With the new rules in place, the CRA stated that joint ventures will now be treated similar to partnerships. Administratively, they will also allow companies with joint venture interests to take advantage of the same transitional relief afforded to partnerships under the new rules. That is, they will be allowed to include 15% of additional stub-period income in 2012, 20% in 2013, 2014 and 2015, and 25% in 2016.

In a technical bulletin released on the same day, the CRA also stated that, going forward, for taxation years ending after March 22, 2011, income from a joint venture will have to be reported for each participant based on that participant’s fiscal period. For participants with different year-ends that don’t coincide with the joint venture, this will likely create some onerous compliance issues.

Those guys at the CRA always keep us on our toes!

What’s Your Tax Issue: “So-called” Partnership Income

The Tax Issue:

As a technical salesperson, I was part of a so-called partnership and I received distributions that I was told were not taxable because the partnership was operating at a loss. After a few months, I left the company because the so-called distributions were way below the so-called commissions I was supposed to be getting. In fact they barely covered my sales costs. The fast line is that I was assessed by CRA for unreported income which included penalties and interest. I had no idea of how the accounting was done and I have no history of not reporting my earnings. I am willing to pay the taxes on income but is there anyway to have penalties reduced.

The Answer:

This question raises a number of interesting issues. First, the taxation of partnerships. Without going into a 12-page dissertation, if you were, in truth, a member of a partnership, you would be taxed based on the partnership’s income, not on the distributions made to you.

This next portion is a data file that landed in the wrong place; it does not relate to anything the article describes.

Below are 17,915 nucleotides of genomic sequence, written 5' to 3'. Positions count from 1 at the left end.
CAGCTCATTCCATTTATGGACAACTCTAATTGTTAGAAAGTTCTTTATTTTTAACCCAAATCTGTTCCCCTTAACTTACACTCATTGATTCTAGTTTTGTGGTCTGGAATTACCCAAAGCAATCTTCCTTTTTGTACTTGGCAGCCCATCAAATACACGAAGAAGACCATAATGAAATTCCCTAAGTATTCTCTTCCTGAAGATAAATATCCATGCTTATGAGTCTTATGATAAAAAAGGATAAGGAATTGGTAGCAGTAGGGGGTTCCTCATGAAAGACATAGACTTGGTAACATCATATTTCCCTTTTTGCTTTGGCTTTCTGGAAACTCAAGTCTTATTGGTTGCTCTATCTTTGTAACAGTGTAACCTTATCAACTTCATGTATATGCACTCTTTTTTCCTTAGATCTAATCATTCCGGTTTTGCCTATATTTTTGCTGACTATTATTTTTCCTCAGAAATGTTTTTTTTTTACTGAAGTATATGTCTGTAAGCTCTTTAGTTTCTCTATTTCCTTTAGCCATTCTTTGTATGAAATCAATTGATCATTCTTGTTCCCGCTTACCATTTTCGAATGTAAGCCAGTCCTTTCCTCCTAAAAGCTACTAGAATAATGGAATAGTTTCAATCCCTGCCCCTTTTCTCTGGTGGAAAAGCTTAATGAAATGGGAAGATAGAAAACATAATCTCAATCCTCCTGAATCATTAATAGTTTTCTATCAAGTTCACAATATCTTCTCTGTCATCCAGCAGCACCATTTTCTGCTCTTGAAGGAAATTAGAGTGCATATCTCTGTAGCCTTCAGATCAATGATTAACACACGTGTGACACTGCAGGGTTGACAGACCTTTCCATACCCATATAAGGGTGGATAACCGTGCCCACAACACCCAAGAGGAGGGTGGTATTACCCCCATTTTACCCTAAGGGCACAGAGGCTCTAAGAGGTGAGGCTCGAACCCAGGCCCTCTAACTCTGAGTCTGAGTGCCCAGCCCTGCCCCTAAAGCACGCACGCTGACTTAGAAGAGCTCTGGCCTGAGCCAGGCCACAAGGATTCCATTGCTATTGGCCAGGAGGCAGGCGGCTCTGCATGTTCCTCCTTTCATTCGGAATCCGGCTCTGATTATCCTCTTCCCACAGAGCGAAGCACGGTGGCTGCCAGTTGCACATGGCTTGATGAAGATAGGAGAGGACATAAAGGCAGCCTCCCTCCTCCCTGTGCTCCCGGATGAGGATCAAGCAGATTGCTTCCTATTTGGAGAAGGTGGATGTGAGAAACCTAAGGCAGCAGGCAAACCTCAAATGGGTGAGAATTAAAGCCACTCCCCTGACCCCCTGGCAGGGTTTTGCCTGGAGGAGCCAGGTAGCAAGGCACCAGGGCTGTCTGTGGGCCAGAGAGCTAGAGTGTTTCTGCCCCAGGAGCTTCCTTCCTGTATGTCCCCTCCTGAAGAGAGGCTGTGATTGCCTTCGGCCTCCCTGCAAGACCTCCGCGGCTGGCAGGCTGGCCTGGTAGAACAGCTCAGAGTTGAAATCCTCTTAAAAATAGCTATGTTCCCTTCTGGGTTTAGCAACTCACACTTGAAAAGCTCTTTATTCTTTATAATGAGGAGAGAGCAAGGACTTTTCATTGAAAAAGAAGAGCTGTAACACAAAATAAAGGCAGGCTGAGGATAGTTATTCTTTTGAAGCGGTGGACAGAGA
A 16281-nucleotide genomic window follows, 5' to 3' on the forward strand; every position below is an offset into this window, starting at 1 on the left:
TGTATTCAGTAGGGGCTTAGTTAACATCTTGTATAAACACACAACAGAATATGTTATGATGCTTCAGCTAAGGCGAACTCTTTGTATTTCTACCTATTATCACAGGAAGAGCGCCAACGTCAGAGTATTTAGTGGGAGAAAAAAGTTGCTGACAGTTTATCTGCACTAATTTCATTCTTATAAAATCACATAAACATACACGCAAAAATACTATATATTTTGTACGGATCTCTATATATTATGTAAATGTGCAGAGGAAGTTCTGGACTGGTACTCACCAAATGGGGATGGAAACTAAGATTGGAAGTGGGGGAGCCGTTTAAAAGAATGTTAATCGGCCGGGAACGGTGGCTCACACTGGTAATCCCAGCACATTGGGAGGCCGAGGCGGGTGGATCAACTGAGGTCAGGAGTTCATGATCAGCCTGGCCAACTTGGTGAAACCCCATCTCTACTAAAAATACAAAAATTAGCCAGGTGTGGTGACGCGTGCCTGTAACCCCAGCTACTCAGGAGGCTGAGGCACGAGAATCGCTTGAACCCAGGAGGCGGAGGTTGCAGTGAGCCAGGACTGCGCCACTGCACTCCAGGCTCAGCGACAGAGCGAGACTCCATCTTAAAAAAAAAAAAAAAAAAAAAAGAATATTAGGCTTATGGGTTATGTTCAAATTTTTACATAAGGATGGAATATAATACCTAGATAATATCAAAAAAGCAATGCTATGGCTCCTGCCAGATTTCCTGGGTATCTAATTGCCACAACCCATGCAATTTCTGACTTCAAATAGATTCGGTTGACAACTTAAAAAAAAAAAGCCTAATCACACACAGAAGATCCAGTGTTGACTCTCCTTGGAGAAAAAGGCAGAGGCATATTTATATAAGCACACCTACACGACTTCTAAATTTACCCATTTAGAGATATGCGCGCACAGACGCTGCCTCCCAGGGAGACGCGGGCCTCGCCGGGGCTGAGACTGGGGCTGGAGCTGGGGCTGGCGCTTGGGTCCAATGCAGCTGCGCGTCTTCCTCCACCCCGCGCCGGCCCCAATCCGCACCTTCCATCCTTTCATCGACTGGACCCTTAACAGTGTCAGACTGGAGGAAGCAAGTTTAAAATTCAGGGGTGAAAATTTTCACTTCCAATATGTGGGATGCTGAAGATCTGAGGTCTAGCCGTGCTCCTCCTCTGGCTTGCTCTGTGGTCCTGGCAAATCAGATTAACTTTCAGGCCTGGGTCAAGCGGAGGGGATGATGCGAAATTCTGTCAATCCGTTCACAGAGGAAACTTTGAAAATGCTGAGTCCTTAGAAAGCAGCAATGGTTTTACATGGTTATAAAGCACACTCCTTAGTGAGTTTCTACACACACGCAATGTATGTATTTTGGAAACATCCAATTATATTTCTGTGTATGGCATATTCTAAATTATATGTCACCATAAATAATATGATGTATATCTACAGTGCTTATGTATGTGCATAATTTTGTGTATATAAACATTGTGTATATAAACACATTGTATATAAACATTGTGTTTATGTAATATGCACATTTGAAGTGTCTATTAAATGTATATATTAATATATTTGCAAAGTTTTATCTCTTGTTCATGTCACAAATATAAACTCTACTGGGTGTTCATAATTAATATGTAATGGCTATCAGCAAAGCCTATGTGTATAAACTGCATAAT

When you add the words “so-called” to the partnership, it leads me to my next point. Documentation. If you enter into any business relationship, it must be properly documented and accounted for.  If the intention was to enter into a partnership, you should have signed an agreement, and you should have received annual statements indicating your share of the partnership income or loss for tax purposes.

If no partnership existed, then your earnings probably should should have been included in income based on what you received. If the CRA is including these amounts, and you have sales costs that you haven’t claimed, then you should indicate to the CRA that expenses should be deductible to reduce your income.

Finally, let’s talk about these so-called penalties. Unreported income in many cases indicates some level of negligence on the part of the taxpayer. However, in order to apply penalties, the CRA has the burden of proof to show than you were “grossly negligent”. Gross negligence involves intentional acting or an indifference as to whether the law followed. Your story seems to indicate a degree of naiveté, perhaps some negligence, but not necessarily gross negligence. You will have to show that you are credible, and if possible, some evidence that you at least had some reasonable cause to believe that this so-called partnership actually existed.

I would have a discussion with the CRA official and go over these issues, show your side of the story, indicating that you have expenses to claim against the income and show that you were not negligent in believing that you were a member of a partnership.